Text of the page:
Agroforestry Adoption in Haiti: The Importance of Household and Farm Characteristics
During the last century, the forest cover of Haiti has decreased from 8-10% of total land area to under 2%. This has serious implications for a nation with rapid population growth, 70% of the population living in rural areas, and 63% of the land is steeply sloping. Intensive agriculture on steeply sloping lands without tree cover could lead to topsoil and fertility losses. To combat this problem, the government implemented a USAID-funded agroforestry program to encourage reforestation strategies such as hedgerows, tree seedlings, and top grafting on smallholder farms.
research goals & methods
A study was conducted across rural Haiti using a questionnaire-based survey to interview smallholder participants in the agroforestry project funded by USAID. The survey asked about 1) household characteristics (age, education, gender, immigration status, etc) and 2) farm field characteristics (slope, distance from home, soil fertility, etc).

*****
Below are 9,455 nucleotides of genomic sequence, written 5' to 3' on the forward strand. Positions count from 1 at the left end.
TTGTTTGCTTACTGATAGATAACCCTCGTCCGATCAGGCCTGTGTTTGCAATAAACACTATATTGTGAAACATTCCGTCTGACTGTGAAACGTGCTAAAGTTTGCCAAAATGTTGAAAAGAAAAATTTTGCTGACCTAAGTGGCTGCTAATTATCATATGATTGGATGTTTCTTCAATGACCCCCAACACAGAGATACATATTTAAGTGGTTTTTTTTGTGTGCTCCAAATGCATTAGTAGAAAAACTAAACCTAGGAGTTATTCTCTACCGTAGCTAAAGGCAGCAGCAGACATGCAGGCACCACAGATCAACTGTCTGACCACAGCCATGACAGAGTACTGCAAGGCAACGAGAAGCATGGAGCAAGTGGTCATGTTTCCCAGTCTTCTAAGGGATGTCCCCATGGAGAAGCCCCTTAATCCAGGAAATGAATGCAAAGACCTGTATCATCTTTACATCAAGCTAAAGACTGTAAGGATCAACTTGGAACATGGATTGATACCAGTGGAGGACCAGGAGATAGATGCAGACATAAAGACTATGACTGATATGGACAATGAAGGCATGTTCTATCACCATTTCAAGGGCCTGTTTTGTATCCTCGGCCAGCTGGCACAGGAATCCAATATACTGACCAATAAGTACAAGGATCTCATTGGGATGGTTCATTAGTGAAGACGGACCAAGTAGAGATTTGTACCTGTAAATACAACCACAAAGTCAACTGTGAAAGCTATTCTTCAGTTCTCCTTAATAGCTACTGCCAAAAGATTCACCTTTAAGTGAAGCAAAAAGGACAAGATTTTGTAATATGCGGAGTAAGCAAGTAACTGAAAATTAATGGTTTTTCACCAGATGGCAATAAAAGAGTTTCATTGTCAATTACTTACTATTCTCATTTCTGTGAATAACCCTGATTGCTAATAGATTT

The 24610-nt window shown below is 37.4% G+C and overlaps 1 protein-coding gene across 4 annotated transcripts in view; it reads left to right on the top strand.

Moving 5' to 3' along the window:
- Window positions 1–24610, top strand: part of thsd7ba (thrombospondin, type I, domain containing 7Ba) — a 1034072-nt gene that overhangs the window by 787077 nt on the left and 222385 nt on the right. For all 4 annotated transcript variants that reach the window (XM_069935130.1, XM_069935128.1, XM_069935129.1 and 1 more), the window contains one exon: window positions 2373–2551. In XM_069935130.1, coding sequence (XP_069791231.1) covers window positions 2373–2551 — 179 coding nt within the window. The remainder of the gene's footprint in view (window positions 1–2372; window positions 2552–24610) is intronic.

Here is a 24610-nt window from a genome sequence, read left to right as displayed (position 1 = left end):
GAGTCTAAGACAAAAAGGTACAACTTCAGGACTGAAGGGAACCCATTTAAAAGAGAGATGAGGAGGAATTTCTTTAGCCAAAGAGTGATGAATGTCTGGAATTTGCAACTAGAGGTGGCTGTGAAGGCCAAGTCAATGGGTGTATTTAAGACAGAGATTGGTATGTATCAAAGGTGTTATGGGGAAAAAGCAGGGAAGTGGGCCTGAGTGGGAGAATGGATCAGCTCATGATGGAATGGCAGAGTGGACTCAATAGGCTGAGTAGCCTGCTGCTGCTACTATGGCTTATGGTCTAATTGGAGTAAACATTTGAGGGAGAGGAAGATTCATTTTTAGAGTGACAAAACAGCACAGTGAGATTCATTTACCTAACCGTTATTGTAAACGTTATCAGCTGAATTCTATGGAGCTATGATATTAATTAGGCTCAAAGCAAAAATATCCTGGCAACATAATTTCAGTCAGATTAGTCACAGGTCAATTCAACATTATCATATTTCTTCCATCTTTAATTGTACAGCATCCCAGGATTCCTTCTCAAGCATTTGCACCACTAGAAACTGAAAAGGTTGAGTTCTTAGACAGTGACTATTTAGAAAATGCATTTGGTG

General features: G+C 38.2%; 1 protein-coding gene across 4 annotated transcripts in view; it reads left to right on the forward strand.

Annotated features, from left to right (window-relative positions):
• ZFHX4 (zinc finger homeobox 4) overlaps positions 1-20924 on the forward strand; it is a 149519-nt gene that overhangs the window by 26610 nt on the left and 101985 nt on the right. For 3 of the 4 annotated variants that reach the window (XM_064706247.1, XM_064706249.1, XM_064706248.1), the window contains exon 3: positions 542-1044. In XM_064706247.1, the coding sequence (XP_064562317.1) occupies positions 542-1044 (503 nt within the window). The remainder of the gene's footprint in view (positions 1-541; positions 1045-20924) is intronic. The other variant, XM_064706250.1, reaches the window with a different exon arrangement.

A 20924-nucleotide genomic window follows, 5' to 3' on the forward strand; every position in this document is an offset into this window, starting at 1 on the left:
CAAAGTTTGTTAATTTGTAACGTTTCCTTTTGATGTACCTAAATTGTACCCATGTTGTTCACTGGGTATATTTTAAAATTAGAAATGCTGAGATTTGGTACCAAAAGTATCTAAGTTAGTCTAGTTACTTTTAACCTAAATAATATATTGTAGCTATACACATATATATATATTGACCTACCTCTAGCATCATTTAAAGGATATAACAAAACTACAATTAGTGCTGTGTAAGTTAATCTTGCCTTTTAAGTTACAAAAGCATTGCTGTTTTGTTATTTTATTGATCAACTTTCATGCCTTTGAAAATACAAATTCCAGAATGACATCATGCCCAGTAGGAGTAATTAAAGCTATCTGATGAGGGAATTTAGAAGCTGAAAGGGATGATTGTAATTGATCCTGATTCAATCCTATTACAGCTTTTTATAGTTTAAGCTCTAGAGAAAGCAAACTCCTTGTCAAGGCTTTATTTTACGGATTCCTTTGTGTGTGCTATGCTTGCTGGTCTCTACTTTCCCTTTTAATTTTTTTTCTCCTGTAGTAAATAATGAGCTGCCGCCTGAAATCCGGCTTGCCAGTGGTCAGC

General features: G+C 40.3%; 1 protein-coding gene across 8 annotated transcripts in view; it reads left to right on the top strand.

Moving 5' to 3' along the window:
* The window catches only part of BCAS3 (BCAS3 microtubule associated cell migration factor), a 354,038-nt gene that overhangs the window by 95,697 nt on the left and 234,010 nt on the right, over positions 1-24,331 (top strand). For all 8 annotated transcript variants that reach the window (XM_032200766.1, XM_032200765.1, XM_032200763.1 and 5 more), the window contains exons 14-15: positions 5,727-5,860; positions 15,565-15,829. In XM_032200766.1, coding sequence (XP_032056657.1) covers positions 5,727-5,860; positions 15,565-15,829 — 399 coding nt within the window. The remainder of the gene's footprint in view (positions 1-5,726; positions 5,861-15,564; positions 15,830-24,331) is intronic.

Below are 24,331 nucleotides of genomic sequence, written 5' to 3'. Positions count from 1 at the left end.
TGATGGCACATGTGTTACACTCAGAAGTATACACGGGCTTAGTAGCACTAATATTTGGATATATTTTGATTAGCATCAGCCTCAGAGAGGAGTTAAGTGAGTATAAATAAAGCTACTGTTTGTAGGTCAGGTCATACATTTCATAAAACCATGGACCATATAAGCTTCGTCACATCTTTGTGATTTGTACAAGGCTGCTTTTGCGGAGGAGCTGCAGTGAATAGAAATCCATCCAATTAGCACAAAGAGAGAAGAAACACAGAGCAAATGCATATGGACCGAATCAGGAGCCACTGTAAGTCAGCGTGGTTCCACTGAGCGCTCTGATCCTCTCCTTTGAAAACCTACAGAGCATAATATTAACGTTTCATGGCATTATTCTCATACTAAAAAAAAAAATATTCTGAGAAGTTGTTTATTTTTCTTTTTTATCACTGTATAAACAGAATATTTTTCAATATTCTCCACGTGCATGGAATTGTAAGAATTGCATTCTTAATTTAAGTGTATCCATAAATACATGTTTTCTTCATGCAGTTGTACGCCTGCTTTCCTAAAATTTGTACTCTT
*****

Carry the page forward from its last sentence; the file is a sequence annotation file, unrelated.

conclusions & takeaways
This study makes a case for the need of basic understanding of how smallholder farmers value and care for trees, and their decision-making process in choosing agroforestry techniques.
General results indicated that household characteristics influenced the degree to which participants used the tree grafting strategy, the density of trees found in their field, and the amount of money they made from tree products. Those who grafted tended to be wealthier, while farmers with less secured tenure were more likely to implement hedgerow systems. The study concludes that a better understanding of farmer value systems and decision-making can lead to more effectively targeted restoration projects.
Agroforestry adoption in Haiti: the importance of household and farm characteristics. Agroforestry Systems. 2003;57:149–157. doi:10.1023/a:1023973623247..
- Center for Subtropical Agroforestry, School of Forest Resources and Conservation, University of Florida